Growth, the nasty word we need to say
It really is the elephant in the room. Although now people have started to talk about it.
Growth. Growth. Growth.
There, I said it.
The projections have been made - a million more people will be living here in 2030. And for us native Oregonians, that's a scary thought. We all remember the relatively empty roads, hills without houses on them and a Portland skyline that didn't include a construction crane every two blocks.
And I'm a mere 30 years old, a youngster. Or so I keep telling myself. The Hillsboro I grew up around; don't even recognize it anymore.
So a lot of us don't like it. But that's basically irrelevant. What matters now is what we do about it. No matter how you view the explosion of this region, it's certainly on the minds of a lot of folks.
Measure 49 was basically structured around that concern. Metro's sole purpose in its sometimes confusing existence is because of it. Urban Growth Boundary, Rural Reserve, growth concepts, sustainable planning; all buzz words that are really starting to strike a cord.
West Linn is one of several communities in the metro area that is on the forefront of the debate. It's all because of another elephant - the Stafford Triangle, the stretch of county land surrounded by three cities that is primed to be the next Happy Valley.
So when you start talking about annexations, such as West Linn has in recent weeks with five parcels of land set for annexation votes in the spring election, people get a little goofy. They start shouting about bulldozing trees and streams; about strip malls popping up on farmland; etc. Take a look at our comment section online on just about any growth-related story, and you'll see how hot a topic it is. (Although I think a majority of those folks need to read another column on page A6 about taking things a tad too seriously).
But, you can't deny, it's a serious topic.
If you don't think even regular people are concerned, just take a look at the data collected in a recent survey conducted by the city of West Linn. Almost 80 percent of the folks surveyed (a sample size of 350) said West Linn is an excellent place to live.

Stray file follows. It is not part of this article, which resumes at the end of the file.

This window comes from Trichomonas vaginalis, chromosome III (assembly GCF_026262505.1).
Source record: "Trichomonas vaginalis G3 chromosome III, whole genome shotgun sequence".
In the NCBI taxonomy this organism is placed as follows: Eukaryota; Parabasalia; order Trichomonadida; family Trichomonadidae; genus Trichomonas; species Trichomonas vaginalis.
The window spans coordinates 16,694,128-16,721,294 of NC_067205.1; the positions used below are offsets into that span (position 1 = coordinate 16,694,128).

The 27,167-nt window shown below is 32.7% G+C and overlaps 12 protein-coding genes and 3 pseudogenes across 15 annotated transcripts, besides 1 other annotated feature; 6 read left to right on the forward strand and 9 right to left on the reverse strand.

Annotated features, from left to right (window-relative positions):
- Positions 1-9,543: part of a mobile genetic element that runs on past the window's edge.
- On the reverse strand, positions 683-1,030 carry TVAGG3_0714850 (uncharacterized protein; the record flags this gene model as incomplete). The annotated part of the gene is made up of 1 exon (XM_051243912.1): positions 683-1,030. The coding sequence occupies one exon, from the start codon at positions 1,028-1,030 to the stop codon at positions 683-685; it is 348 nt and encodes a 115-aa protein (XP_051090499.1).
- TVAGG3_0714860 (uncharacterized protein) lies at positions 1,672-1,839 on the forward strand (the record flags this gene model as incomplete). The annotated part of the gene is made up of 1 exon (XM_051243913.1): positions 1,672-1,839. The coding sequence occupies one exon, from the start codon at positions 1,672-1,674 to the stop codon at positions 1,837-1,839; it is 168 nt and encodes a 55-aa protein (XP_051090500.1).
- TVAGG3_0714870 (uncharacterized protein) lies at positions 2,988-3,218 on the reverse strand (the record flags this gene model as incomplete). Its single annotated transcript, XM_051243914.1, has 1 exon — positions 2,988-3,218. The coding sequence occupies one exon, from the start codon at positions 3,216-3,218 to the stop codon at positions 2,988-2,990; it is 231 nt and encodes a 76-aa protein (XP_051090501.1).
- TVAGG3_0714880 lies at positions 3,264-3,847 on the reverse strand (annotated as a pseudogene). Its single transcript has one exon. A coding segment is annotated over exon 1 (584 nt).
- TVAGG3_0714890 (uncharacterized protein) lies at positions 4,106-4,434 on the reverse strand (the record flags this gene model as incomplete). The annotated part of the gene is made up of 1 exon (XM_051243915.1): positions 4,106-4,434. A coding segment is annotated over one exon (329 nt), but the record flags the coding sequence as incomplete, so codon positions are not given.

But do they think it will stay that way? No.
Forty-seven percent said the quality of life in town will decline, as opposed to 39 percent who said it will stay the same. Only eight percent said it would improve.
Why, you ask? Growth. There, I said it again.
Almost 96 percent in the survey pointed to growth-related topics as to why West Linn will go into the tank in the coming years. And 36 percent said growth was the city's most important issue.
Metro Councilor Carlotta Collette addressed the issue with the city council Monday night in a make-nice session between the two agencies.
'I don't think there's any plan to shut (growth) down. I don't see how we could,' she said. 'The best we can do is have policies that protect the things that we most value, shorten our commutes and make our communities more livable.'
I couldn't agree more.
So how do we do it with Californians lined up down I-5 like Oregon is the next hot Hollywood club.
Well, a lot of people who have a lot more degrees than I do and make a lot more money can probably write an answer to that question. But it wouldn't fit in the tidy little space of this column, that's for sure.
I'll say this. And it goes to the heart of this community newspaper.
Everybody needs to be involved in the discussion. Metro, West Linn, Portland, the Stafford Hamlet, Tigard, Tualatin, Clackamas County and on and on and on.
Every town, community, school district, county needs to recognize that they all have a stake in it.
And the feeling that you can just stick your head in the sand and ignore it; well, maybe that's the new elephant in the room we can't afford to ignore anymore.
Dan Itel is the West Linn Tidings editor.